Washing Machine Won’t Spin Or Drain? (Possible Causes & Fixes)

Washing Machine Won't Spin Or Drain

When it comes to washing machines, they need to be good at washing, spinning, and draining. If your washing machine won’t do any of those things, it isn’t very good at its job. Firing and retraining a new washing machine can be expensive. Because of this, we have some troubleshooting steps to help you find out why your washing machine won’t spin or drain.

Pull the washing machine out from the wall and remove the hose clamp from the back. Inspect the hose, look for debris, and remove obstructions with a brush or wet/dry vac. Look inside of the pipes to see if there is a blockage, and use a drain snake to knock them loose so the washer drains and spins.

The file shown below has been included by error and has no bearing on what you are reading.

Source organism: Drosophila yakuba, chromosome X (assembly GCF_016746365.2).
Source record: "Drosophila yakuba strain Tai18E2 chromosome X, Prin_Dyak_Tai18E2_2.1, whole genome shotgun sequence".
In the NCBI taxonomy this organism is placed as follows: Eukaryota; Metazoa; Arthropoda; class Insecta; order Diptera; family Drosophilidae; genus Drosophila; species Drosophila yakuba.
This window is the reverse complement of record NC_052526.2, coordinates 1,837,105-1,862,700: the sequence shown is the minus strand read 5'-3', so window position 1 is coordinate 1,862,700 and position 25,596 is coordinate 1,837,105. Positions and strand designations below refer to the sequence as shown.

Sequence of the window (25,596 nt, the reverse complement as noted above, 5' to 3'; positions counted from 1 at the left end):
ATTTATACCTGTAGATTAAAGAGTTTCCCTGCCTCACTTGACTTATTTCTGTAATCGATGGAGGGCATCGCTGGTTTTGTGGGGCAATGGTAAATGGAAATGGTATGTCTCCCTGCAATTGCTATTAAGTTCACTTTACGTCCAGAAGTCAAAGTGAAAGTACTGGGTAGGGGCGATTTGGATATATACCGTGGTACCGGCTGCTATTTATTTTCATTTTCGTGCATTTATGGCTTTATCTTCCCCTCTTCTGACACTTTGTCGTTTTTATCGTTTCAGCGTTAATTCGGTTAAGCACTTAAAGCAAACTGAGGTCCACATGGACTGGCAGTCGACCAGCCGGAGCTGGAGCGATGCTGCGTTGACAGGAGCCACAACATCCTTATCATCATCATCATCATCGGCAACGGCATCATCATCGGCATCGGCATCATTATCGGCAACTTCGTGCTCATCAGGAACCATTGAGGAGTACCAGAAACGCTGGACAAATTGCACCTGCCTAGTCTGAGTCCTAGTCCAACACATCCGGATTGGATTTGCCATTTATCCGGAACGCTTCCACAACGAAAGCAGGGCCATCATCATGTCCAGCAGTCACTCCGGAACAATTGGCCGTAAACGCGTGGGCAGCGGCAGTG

Below, we will go through other common reasons why a washer may not spin or drain. Using our troubleshooting steps, you will be able to fix your washer with relative ease.

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Washing Machine Won’t Spin or Drain – Troubleshooting Steps

  1. Check for electrical issues
  2. Check the lid sensor & door latch
  3. Look at the drain hose (or pump)
  4. Look at the drive belt
  5. Check the control board
  6. Look at the coupling

Before attempting any DIY repairs, be sure that you unplug your washer.

Step One: Check For Electrical Issues

Assuming you have already checked your load to be sure it’s balanced, the next area you want to check is related to electrical levels. If there isn’t enough power to run your washer, it will turn off in the middle of your cycle.